The moral/spiritual aspects of marriage “can” be interpreted as being perpendicular or orthogonal (like the x and y axes in a graph) to the legal dimension of property rights and other secular aspects of married partners. The state is without supernatural powers, thankfully, so it is inherently impotent in the spiritual dimension. If that is the case, and in the absence of a uniform interpretation of supernatural governance, it should be silent on spiritual matters.

The state should have no interest in how married partners conduct their lawful affairs beyond the normal confines of civil and criminal law.

A code defining the responsibilities of married partners in a variety of configurations could be modeled easily. If you accept the premise that secular marriage is confined to the mundane matters that are already contestable in a court, then it is a simple matter to imagine same sex or plural marriages under the same constraints. What is the compelling interest of the state in barring same sex partners from having automatic authority in giving comfort to a dying partner? We already have codes regulating many other kinds of complex relationships between people- corporations, partnerships, LLC’s, government, etc. Minimally, the state should entertain the prospect of recognizing limited entry of some new definitions of marriage to adult parties wanting to be responsible members of society with the rights and responsibilities thereto appertaining.

In his Seed article Questioning Consciousness, author Nicholas Humphrey asserts that if we are to understand the phenomenon of consciousness, we must begin to formulate better questions.  Humphrey has written on the problem of consciousness and has been be promoting some new vocabulary and arguments to address this challenge.

The basic question that people have struggled with is this: How does the brain elicit consciousness? Obviously, this is a very hard question to answer. It requires the brain to reason about its own function and within the very constraints of those brain functions.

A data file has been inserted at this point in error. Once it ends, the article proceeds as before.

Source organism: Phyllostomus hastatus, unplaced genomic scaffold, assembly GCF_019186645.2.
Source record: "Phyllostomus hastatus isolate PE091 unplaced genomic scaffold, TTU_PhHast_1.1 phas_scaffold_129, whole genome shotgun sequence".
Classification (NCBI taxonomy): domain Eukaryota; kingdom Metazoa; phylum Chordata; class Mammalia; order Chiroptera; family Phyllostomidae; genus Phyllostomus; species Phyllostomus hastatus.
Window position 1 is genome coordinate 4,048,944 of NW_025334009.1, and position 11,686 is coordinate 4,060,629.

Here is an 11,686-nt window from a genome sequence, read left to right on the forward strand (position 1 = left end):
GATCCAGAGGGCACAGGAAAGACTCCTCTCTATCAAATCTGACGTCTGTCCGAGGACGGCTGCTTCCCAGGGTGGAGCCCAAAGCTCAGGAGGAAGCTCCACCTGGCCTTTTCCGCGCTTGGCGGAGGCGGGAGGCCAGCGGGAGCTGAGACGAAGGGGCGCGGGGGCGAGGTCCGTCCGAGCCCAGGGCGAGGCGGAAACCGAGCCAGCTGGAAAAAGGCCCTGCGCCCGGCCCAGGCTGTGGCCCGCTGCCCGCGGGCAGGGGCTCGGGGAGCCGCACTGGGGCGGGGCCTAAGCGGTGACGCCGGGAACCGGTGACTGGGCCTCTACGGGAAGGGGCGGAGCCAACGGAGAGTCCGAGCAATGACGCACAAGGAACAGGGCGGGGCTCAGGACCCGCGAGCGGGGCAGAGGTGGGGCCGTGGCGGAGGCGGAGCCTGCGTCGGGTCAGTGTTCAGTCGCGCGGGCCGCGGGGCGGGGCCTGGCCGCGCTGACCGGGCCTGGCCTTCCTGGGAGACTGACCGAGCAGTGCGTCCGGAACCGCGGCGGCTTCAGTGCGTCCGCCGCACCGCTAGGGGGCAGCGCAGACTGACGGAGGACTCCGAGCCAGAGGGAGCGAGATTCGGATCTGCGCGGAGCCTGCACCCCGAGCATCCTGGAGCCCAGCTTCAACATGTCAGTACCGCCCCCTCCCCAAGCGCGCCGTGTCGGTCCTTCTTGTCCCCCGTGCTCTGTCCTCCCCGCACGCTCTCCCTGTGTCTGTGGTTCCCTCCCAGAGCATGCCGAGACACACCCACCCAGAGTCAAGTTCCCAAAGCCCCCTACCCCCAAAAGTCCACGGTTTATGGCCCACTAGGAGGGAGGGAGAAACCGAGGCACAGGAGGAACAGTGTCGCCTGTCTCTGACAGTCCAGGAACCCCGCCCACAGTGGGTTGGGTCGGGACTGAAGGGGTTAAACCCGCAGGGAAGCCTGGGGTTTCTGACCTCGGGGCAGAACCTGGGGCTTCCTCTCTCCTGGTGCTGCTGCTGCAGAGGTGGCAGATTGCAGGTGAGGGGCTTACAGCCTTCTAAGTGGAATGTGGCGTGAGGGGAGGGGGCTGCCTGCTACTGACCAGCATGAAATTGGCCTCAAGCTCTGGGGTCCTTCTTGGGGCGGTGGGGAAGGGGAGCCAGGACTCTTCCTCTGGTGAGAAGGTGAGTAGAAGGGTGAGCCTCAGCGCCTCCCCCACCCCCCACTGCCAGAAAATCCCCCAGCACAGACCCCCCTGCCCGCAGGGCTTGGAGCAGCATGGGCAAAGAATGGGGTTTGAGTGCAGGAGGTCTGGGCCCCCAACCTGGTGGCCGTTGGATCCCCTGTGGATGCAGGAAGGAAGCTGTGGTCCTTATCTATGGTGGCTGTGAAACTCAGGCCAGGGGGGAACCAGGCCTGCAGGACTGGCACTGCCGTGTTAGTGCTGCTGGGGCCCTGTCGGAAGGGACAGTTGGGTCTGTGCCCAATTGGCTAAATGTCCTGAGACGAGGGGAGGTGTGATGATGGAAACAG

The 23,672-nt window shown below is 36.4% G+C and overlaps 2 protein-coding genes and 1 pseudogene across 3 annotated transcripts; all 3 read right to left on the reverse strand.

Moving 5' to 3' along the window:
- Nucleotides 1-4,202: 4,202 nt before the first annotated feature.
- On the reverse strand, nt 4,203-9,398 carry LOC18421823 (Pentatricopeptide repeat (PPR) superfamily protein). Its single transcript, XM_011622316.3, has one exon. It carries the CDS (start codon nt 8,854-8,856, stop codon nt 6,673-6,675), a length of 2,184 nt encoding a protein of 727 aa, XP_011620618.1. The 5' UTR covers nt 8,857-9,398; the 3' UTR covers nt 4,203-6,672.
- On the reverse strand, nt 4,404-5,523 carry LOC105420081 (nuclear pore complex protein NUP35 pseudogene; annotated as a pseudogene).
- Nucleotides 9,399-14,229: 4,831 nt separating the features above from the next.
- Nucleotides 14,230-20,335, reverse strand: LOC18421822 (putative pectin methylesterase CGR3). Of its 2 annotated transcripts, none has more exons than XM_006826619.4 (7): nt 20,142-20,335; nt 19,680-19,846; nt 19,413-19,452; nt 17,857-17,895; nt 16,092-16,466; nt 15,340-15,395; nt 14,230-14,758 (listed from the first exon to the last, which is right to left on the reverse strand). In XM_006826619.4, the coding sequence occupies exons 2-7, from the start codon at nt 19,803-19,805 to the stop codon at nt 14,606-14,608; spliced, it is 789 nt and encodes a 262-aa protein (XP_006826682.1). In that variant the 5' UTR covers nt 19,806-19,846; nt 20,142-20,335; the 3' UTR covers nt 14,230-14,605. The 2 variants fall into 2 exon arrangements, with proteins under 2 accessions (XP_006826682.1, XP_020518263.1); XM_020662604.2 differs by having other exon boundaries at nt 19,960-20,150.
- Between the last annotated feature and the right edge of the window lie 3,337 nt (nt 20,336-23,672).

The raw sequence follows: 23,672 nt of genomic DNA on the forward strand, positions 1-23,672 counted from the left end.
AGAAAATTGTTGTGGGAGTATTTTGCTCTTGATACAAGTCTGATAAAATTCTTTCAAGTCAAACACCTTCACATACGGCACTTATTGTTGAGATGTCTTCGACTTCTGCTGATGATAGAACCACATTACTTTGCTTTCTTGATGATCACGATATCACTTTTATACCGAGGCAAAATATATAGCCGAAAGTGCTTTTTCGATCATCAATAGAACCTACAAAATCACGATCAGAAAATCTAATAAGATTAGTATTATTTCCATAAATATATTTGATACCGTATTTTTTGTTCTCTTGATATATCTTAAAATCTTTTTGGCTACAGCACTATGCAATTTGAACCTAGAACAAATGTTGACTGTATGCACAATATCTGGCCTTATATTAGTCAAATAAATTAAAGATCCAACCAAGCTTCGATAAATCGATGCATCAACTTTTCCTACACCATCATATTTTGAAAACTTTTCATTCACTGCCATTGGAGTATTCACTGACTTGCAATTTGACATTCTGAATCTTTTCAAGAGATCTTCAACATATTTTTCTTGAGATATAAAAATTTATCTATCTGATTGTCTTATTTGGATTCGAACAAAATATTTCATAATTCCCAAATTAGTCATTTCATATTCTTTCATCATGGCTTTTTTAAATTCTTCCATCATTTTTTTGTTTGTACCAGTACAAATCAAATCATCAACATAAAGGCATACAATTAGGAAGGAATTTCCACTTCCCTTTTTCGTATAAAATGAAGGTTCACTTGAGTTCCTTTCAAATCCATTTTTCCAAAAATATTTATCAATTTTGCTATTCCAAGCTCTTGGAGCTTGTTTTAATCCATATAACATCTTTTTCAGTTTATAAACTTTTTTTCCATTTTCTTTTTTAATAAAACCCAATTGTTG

Naturally people want to find a mechanistic picture and the notion that the brain is a processing system that accepts inputs and delivers outputs is normal. But outputs to what? Well, your consciousness- your eternal, first person, live on the scene, internal-telecast of stimulus and response.

Humphrey defines “Sentition” as real world brain activity. Presumably this includes the sum of electrical and chemical activity that operates within the brain’s distinctive architecture.  Humphrey goes on to define more language to describe our perception of sentition-

The real-world brain activity is the activity that I call “sentition.” In response to sensory stimulation, we react with an evolutionarily ancient form of internalized bodily expression (something like an inner grimace or smile). We then experience this as sensation when we form an inner picture—by monitoring the command signals—of just what we are doing.

Sentition has been subtly shaped in the course of evolution so as to instill our picture of it with those added dimensions of phenomenality. Sentition has, in short, become what I call a “phenomenous object”—defined as “something that when monitored by introspection seems to have phenomenal properties.”

While it may seem trivial, the definition of appropriate terms to describe key attributes of consciousness is critical to how we think about it. New terms may be better as they are not burdened with common usage that distract from the problem.

This article in Seed is not a seminal work. It is a short essay on consciousness and an introduction to some interesting ideas for hackers like myself who realize that the field is very significant. I believe that a comprehensive theory of consciousness is as important as the ToE the physicists are looking for- Theory of Everything.